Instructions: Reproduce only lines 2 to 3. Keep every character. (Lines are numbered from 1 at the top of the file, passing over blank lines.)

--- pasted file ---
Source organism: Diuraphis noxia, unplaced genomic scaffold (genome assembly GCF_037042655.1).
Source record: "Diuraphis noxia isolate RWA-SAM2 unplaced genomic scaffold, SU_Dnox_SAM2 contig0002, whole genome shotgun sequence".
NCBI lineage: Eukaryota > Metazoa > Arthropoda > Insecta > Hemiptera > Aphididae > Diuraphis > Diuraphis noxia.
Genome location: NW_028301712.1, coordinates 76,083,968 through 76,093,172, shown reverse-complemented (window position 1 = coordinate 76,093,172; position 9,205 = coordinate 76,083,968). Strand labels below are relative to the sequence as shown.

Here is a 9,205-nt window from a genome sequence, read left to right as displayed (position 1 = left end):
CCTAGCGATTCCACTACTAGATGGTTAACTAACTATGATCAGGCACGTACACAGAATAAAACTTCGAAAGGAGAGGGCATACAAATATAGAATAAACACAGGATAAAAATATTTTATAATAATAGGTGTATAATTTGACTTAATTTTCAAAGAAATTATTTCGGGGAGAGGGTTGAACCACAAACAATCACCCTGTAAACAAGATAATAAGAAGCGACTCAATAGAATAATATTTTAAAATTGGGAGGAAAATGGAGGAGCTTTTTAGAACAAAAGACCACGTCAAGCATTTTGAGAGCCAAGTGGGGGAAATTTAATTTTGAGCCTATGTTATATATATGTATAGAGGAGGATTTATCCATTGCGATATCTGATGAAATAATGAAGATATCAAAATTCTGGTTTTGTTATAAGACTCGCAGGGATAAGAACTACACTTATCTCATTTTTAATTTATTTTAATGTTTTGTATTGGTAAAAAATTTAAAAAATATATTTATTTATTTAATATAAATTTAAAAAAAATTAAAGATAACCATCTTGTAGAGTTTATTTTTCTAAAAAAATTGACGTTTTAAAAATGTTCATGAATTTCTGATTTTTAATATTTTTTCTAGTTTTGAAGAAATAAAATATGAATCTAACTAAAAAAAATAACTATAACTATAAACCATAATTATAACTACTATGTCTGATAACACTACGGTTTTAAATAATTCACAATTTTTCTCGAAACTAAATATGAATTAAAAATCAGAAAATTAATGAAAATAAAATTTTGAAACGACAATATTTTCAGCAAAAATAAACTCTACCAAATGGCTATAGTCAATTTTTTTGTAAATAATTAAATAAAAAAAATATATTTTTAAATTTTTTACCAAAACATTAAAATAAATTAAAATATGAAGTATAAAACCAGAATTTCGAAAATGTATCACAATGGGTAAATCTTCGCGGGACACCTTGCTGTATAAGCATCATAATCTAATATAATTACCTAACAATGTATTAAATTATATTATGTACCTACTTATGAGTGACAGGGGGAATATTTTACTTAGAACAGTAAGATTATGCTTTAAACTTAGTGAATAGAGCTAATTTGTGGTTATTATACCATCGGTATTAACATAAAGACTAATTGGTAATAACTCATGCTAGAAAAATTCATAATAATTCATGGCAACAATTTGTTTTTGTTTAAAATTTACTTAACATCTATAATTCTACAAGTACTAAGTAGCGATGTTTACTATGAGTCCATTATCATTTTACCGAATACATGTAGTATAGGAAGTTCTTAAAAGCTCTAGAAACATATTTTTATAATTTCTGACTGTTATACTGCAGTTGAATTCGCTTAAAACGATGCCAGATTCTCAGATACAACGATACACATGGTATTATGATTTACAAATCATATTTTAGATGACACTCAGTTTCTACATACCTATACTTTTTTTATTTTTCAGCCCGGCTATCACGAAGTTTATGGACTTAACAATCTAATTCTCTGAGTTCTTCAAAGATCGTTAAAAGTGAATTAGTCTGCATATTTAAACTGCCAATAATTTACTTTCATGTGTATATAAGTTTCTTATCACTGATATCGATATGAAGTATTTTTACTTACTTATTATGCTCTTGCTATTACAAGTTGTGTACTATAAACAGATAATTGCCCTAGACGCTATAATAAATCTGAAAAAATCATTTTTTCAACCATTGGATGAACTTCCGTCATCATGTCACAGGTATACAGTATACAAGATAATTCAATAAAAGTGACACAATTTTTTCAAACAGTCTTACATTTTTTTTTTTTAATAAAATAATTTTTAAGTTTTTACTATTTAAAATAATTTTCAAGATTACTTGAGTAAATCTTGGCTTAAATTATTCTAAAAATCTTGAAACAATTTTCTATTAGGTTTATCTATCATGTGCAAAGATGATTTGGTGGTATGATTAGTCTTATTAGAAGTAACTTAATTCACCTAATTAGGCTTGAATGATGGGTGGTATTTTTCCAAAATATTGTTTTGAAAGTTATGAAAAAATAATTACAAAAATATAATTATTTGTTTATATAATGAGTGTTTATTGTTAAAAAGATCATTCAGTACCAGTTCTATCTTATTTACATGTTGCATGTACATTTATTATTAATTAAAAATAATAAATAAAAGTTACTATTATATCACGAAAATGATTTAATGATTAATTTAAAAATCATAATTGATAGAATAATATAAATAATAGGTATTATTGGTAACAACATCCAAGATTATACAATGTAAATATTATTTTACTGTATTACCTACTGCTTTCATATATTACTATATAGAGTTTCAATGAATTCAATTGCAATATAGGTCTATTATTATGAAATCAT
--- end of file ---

Source record: "Diuraphis noxia isolate RWA-SAM2 unplaced genomic scaffold, SU_Dnox_SAM2 contig0002, whole genome shotgun sequence".
NCBI lineage: Eukaryota > Metazoa > Arthropoda > Insecta > Hemiptera > Aphididae > Diuraphis > Diuraphis noxia.